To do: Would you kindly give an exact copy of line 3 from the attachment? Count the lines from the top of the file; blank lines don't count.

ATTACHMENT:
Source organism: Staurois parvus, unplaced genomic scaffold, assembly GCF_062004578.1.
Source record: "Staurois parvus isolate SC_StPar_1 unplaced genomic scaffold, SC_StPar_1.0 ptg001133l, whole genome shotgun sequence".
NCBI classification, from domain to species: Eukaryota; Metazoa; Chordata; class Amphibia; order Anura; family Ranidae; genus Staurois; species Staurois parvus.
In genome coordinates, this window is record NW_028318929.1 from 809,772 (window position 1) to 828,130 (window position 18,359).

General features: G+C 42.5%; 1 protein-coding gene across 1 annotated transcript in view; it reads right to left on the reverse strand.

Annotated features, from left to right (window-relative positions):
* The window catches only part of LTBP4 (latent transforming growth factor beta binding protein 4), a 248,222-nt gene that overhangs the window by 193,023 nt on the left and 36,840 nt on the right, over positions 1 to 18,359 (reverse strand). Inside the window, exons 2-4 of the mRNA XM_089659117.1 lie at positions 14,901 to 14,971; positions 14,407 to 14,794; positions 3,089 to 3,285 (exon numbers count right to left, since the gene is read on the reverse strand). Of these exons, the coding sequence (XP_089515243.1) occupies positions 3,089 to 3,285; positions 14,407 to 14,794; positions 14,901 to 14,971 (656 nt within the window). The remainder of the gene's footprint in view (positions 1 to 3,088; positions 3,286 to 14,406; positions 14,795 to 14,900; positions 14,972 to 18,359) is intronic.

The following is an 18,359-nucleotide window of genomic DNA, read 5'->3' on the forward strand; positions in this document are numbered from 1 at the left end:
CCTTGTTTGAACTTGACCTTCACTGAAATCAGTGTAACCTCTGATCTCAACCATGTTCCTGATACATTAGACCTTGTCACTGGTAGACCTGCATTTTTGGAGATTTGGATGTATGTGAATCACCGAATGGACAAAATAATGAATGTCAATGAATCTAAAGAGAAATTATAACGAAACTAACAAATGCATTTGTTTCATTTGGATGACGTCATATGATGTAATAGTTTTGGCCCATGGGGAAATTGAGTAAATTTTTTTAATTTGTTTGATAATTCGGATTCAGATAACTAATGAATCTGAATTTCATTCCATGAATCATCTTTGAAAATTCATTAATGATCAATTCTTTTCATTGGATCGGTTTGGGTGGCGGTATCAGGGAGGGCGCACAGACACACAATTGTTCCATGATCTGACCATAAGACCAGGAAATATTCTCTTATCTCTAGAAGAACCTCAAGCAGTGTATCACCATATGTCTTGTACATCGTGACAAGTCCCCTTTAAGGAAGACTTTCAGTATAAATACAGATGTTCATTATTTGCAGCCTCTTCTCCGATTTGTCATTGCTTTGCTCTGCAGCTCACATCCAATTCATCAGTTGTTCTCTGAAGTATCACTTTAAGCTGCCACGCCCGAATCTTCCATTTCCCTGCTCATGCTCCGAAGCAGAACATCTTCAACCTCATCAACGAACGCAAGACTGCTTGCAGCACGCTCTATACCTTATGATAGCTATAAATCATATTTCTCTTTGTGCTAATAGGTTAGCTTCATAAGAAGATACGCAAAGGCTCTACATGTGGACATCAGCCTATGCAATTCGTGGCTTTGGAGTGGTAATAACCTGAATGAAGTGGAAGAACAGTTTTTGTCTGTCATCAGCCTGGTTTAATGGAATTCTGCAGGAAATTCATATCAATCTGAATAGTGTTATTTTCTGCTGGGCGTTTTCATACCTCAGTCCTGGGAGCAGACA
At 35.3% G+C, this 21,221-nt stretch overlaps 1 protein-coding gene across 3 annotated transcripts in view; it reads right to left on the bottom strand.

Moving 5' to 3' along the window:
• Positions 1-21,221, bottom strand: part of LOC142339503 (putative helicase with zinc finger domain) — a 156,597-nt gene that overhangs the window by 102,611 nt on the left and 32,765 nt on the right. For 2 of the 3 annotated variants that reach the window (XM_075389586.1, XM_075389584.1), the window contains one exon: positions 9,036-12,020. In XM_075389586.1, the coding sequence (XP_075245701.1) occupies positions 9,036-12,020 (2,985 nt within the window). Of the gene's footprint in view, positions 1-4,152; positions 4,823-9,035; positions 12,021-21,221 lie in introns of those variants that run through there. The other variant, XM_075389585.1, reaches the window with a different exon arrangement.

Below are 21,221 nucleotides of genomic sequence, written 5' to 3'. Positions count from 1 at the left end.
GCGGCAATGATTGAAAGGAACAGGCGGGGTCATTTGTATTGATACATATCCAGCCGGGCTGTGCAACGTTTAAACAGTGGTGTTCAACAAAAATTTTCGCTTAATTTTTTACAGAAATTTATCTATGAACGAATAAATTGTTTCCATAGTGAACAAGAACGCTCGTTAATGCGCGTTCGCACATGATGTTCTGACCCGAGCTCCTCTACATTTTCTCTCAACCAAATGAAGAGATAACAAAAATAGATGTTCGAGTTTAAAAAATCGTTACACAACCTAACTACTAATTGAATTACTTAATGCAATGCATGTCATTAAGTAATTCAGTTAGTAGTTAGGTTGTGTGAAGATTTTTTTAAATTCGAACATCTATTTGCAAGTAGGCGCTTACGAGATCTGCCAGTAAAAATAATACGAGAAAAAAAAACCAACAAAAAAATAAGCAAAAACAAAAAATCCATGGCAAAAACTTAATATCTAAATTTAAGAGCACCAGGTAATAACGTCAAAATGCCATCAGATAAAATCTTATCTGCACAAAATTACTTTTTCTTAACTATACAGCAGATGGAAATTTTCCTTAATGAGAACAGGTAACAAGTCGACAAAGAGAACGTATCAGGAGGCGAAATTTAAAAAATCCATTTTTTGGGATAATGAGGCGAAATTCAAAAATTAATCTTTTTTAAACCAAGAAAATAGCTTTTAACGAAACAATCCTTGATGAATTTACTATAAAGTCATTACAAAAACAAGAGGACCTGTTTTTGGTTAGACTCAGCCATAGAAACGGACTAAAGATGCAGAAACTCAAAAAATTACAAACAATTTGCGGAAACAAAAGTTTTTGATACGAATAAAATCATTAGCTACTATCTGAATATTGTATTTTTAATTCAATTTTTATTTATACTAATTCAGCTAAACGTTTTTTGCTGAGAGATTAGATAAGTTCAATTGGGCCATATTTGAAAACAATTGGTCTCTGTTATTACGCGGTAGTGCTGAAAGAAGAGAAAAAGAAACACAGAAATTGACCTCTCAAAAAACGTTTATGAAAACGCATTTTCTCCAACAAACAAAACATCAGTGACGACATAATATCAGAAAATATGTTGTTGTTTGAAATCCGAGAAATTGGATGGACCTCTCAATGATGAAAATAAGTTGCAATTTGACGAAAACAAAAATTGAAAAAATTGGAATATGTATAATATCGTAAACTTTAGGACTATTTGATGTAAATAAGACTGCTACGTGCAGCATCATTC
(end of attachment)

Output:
NCBI classification, from domain to species: Eukaryota; Metazoa; Chordata; class Amphibia; order Anura; family Ranidae; genus Staurois; species Staurois parvus.